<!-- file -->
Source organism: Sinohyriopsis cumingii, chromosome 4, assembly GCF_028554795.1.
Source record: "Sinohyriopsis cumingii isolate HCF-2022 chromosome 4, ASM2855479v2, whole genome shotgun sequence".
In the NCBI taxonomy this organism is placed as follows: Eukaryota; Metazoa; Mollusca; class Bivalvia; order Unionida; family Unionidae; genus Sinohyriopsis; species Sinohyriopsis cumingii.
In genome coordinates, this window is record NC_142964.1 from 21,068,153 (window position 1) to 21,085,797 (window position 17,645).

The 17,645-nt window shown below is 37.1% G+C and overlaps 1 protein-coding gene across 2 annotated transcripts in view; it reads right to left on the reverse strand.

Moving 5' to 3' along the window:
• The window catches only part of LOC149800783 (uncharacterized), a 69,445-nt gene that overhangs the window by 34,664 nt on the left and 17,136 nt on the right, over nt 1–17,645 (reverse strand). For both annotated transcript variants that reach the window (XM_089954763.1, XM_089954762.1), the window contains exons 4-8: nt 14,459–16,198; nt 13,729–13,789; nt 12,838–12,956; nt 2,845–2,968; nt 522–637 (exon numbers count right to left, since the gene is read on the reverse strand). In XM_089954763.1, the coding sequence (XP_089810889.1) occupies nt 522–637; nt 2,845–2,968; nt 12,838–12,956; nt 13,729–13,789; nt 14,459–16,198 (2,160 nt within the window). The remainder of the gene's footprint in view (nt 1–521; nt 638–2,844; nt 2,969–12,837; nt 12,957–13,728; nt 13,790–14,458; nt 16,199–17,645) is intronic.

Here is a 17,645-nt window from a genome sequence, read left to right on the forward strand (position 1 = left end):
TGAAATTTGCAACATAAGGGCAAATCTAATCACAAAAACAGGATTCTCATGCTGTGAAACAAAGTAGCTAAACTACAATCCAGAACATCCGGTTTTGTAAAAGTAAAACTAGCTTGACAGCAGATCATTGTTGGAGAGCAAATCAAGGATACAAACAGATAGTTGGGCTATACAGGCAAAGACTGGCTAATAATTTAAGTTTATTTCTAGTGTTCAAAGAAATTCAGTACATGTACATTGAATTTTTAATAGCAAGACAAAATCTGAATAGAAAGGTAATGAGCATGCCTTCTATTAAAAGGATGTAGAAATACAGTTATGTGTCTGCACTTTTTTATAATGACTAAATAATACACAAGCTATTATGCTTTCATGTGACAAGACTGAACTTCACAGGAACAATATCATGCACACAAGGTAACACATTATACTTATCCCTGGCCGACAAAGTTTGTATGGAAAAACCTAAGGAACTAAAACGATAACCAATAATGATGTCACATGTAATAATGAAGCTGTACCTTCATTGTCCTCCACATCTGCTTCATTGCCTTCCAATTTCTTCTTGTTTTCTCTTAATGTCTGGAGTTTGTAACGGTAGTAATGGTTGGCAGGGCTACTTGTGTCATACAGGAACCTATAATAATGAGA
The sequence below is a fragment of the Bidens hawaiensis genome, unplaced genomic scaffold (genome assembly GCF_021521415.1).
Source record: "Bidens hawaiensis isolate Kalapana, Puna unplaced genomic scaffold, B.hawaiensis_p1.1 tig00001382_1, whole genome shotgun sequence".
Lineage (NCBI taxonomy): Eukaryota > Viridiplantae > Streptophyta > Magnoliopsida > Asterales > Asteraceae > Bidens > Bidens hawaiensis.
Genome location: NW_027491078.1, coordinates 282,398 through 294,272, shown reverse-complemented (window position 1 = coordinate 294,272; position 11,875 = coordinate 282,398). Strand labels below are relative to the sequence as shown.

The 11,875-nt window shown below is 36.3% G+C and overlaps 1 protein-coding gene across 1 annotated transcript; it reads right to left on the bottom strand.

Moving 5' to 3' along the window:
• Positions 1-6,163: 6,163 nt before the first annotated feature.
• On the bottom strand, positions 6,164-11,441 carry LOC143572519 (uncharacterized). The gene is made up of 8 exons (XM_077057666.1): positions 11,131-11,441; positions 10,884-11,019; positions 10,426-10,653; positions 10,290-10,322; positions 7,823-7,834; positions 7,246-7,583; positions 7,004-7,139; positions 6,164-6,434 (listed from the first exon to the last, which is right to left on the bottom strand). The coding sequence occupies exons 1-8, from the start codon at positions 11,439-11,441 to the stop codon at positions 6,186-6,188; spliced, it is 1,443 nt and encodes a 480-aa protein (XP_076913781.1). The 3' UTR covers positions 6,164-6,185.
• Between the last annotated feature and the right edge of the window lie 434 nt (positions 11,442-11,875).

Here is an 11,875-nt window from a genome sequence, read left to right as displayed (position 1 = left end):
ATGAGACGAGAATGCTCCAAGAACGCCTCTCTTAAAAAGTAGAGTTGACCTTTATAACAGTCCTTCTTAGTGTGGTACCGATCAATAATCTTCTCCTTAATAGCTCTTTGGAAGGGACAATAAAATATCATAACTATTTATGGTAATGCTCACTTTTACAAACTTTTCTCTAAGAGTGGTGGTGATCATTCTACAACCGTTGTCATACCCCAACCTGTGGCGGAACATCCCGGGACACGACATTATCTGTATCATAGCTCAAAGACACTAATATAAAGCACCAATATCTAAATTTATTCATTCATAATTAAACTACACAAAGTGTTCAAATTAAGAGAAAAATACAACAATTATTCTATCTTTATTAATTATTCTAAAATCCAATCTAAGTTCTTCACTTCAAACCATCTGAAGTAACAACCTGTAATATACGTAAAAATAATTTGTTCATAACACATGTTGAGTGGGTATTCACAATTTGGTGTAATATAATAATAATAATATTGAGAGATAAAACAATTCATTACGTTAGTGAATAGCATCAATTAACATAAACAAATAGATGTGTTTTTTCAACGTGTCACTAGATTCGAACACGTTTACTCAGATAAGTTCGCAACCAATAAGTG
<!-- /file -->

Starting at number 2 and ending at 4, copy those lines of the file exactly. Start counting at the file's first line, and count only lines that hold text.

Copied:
Source record: "Sinohyriopsis cumingii isolate HCF-2022 chromosome 4, ASM2855479v2, whole genome shotgun sequence".
In the NCBI taxonomy this organism is placed as follows: Eukaryota; Metazoa; Mollusca; class Bivalvia; order Unionida; family Unionidae; genus Sinohyriopsis; species Sinohyriopsis cumingii.
In genome coordinates, this window is record NC_142964.1 from 21,068,153 (window position 1) to 21,085,797 (window position 17,645).